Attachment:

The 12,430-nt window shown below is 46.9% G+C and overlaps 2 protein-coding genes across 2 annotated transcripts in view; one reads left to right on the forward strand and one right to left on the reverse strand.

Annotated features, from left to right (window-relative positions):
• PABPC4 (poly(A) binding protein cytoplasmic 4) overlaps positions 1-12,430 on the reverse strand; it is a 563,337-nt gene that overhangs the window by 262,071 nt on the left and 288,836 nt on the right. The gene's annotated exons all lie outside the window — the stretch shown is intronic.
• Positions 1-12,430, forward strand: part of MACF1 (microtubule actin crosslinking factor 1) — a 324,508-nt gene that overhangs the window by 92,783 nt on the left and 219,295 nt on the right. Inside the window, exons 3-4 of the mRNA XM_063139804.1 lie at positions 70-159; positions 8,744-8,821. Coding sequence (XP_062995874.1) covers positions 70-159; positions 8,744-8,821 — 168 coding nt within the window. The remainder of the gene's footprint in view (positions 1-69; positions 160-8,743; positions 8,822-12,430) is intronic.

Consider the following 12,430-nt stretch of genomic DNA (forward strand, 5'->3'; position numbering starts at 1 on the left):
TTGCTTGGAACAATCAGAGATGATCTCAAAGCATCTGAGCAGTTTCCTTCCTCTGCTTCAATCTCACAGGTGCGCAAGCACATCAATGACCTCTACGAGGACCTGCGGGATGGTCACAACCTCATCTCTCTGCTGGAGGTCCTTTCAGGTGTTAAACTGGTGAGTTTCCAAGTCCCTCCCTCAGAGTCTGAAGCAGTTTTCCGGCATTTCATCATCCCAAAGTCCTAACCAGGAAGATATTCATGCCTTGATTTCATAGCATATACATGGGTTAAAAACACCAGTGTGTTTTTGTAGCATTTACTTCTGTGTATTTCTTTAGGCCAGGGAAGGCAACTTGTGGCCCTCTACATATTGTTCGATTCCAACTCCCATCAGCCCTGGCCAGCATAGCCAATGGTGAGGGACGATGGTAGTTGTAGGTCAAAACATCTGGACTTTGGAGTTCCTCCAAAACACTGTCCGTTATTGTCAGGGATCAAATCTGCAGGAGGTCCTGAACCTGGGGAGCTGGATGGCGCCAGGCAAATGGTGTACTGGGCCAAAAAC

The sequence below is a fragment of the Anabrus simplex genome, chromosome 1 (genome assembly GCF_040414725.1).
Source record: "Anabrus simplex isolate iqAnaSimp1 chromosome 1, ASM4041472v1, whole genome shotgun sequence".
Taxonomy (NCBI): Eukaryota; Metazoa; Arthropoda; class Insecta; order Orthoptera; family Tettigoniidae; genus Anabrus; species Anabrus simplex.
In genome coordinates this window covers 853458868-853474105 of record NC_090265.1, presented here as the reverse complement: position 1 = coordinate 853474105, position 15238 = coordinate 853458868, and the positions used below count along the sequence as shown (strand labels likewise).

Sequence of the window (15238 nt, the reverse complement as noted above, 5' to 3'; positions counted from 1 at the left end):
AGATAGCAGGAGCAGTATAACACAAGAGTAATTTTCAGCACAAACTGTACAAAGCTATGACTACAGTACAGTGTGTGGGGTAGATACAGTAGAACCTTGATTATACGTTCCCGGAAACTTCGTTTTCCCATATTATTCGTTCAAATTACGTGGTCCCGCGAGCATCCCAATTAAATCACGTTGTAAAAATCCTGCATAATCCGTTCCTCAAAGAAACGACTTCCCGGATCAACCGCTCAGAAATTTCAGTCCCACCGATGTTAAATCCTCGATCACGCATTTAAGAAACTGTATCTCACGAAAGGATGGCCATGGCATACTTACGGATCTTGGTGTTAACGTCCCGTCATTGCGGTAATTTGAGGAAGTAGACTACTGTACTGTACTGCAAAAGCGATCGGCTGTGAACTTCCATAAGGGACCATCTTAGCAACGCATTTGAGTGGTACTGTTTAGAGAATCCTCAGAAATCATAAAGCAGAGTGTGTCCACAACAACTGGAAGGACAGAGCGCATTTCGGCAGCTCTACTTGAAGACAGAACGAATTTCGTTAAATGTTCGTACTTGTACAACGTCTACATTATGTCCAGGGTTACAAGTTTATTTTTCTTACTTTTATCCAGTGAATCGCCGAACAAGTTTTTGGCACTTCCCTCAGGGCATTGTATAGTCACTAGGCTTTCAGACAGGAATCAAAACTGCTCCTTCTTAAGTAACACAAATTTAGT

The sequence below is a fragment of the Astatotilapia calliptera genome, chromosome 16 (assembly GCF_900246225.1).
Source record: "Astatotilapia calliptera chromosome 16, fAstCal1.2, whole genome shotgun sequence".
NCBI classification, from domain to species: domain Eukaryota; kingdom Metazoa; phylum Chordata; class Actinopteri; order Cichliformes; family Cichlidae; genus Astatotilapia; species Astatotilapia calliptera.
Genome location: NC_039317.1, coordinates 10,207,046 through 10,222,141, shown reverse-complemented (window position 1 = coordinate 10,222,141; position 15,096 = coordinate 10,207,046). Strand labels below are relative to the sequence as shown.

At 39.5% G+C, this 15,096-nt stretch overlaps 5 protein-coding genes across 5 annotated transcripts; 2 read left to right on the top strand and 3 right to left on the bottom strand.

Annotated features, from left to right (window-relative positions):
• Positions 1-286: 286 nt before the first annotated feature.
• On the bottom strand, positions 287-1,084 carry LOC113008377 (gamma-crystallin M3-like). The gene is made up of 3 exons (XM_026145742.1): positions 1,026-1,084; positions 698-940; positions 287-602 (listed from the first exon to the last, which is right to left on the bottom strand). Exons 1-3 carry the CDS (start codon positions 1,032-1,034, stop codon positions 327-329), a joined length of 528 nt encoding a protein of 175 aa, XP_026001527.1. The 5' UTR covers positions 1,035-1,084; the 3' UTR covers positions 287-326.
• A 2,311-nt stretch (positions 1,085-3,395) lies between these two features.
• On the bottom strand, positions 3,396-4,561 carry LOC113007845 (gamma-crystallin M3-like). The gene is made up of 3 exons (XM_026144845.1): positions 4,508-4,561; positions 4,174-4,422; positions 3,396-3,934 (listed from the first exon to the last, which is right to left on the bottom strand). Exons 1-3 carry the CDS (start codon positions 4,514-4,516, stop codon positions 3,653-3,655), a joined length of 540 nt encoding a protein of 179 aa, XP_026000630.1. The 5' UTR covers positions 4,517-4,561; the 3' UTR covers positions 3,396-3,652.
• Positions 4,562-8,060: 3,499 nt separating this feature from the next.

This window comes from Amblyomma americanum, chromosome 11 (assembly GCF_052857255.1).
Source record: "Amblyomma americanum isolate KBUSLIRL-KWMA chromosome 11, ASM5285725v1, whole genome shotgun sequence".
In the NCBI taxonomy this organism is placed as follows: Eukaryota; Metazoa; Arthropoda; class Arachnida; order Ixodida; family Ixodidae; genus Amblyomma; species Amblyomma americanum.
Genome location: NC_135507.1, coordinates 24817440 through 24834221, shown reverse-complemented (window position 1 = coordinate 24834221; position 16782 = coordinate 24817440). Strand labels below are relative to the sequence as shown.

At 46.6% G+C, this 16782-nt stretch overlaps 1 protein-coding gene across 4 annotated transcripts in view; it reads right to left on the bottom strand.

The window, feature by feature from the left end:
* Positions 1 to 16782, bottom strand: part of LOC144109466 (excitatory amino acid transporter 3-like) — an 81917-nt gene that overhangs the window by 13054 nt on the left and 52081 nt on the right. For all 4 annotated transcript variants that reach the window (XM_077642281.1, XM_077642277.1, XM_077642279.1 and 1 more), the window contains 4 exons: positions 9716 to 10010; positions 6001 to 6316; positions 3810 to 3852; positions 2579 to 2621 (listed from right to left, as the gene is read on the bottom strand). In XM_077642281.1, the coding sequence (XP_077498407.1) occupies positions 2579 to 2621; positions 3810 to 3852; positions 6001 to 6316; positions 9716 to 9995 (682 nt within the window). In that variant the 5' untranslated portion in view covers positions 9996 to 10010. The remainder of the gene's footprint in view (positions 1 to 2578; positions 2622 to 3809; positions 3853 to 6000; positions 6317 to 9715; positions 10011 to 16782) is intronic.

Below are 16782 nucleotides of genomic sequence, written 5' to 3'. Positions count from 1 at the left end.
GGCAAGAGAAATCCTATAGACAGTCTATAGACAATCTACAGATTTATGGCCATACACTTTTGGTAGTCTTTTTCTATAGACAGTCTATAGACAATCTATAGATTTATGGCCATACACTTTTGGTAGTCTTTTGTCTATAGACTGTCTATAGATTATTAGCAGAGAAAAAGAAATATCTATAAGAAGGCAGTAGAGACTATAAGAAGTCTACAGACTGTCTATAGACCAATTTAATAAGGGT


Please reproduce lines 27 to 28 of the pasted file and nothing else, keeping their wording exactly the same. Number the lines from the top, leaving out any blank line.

Genome location: NC_135507.1, coordinates 24817440 through 24834221, shown reverse-complemented (window position 1 = coordinate 24834221; position 16782 = coordinate 24817440). Strand labels below are relative to the sequence as shown.

At 46.6% G+C, this 16782-nt stretch overlaps 1 protein-coding gene across 4 annotated transcripts in view; it reads right to left on the bottom strand.